Calculus
posted by DJ on .
A right circular cone is inscribed in a sphere of radius r. Find the dimensions of the cone that maximize the volume of the cone.

Draw a diagram, with the top of the cone at the top of the sphere. If the cone extends past the diameter of the sphere of radius R, its base will have a radius r, and height h > R.
From the center of the sphere, draw a radius to the base of the cone. Then
r^2 + (hR)^2 = R^2
r^2 + h^2  2rR = 0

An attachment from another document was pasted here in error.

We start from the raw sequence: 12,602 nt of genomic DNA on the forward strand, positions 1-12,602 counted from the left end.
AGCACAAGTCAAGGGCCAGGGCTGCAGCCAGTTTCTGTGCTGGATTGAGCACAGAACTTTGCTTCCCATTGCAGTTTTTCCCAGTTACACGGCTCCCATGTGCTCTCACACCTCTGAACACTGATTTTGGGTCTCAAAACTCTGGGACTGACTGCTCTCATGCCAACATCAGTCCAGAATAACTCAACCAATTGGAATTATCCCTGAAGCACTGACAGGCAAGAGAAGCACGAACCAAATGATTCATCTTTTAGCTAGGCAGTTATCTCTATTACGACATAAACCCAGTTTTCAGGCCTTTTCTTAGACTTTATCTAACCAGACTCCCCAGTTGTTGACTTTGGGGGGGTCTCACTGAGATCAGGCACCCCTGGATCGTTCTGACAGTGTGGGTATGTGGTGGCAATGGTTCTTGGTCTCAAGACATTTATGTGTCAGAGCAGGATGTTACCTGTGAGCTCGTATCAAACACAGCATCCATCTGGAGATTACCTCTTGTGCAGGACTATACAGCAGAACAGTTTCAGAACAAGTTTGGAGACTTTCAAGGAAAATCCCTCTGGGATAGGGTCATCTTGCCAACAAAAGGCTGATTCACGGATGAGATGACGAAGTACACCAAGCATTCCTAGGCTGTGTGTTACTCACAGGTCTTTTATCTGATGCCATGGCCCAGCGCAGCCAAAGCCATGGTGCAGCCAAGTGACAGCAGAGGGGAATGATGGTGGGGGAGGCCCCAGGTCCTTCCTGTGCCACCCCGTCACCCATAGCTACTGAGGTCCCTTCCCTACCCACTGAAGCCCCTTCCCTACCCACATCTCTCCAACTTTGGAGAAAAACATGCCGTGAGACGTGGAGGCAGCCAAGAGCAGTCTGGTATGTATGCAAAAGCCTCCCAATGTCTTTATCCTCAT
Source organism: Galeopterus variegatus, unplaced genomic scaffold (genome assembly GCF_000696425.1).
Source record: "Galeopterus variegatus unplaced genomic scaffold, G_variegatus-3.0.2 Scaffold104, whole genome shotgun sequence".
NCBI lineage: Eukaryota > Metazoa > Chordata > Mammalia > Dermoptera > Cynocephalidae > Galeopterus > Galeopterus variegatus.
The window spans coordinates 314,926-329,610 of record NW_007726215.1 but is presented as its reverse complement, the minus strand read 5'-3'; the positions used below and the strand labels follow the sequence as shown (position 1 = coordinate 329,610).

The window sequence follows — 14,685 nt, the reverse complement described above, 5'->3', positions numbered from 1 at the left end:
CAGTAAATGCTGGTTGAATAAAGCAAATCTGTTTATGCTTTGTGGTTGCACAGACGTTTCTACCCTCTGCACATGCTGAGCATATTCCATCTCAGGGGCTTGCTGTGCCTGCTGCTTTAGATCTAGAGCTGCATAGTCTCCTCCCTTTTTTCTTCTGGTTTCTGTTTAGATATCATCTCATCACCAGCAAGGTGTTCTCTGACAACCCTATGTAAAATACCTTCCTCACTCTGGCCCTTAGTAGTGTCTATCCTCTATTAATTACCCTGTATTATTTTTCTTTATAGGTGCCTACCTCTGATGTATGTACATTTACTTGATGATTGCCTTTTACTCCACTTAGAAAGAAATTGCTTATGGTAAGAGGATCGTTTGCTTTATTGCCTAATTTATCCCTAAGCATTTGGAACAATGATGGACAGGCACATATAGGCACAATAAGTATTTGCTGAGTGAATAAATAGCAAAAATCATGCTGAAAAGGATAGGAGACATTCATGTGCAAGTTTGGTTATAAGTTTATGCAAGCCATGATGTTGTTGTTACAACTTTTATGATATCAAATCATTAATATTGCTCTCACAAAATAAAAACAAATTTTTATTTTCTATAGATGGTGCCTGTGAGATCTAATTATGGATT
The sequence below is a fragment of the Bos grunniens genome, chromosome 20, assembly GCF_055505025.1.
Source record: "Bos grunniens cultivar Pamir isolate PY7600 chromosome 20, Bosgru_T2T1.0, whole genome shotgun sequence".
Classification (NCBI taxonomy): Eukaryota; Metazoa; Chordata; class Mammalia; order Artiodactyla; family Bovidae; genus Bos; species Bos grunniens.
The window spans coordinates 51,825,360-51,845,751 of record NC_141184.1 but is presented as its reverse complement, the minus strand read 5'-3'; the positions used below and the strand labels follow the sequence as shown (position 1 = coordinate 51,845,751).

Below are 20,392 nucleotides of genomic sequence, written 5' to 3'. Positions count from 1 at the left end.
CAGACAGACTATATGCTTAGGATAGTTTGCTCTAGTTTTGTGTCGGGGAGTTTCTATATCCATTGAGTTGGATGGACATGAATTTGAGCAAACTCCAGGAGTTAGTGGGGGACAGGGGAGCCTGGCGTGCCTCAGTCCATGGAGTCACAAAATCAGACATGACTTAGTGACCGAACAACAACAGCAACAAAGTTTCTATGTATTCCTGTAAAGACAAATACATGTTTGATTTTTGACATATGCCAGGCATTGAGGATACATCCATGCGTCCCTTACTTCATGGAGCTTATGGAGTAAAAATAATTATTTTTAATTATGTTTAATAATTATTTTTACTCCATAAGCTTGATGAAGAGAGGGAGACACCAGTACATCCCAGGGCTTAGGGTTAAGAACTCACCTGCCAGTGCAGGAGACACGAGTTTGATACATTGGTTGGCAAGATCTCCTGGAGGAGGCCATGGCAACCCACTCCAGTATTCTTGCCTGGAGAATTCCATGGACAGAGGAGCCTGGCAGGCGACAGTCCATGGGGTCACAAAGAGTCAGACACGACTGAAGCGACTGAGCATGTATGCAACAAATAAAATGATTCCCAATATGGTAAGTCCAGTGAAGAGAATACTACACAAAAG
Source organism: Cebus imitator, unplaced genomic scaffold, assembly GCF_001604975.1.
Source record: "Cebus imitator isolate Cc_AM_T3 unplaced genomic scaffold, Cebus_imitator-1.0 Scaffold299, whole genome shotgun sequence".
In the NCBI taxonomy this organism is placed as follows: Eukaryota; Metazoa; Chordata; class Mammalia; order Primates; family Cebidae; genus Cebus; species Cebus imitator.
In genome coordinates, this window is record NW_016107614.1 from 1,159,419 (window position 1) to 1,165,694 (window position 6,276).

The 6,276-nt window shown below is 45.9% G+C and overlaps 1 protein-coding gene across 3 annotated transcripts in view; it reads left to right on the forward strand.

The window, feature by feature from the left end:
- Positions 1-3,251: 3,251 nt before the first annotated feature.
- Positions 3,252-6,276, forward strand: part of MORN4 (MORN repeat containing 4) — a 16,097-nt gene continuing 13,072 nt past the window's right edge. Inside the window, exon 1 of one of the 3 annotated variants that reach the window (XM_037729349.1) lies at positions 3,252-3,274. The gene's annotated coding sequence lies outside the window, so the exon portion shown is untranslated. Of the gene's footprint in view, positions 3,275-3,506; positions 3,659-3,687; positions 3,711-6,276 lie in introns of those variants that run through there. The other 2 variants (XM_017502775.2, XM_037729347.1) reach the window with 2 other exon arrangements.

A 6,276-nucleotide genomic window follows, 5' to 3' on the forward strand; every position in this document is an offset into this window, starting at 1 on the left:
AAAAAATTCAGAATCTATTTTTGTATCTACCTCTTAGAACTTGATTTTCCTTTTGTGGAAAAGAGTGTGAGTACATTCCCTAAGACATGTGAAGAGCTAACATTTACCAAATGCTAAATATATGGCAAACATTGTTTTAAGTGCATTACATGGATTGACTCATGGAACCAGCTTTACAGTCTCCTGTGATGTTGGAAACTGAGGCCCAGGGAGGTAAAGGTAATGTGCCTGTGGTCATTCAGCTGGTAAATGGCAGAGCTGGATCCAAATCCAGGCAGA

Now, the cone has a volume of V = 1/3 πr^2 h
To avoid a bunch of square roots, let's square things:
V^2 = 1/9 π^2 r^4 h^2
= π^2/9 r^4 (2Rr  r^2)^2
2VV' = 4π/9 r^3 (2Rr  r^2)^2 + 2π^2/9 r^4 (2Rrr^2)(2R2r)
Now, V' is a bunch of stuff all divided by V. V is not zero, so V' will be zero when the numerator is zero. Toss out all that π^2 stuff, and we are left with a bunch of algebra that ends up giving h = 4/3 R.
That will give you the value of r.
do a google for maximum volume cone inscribed in sphere to find more details.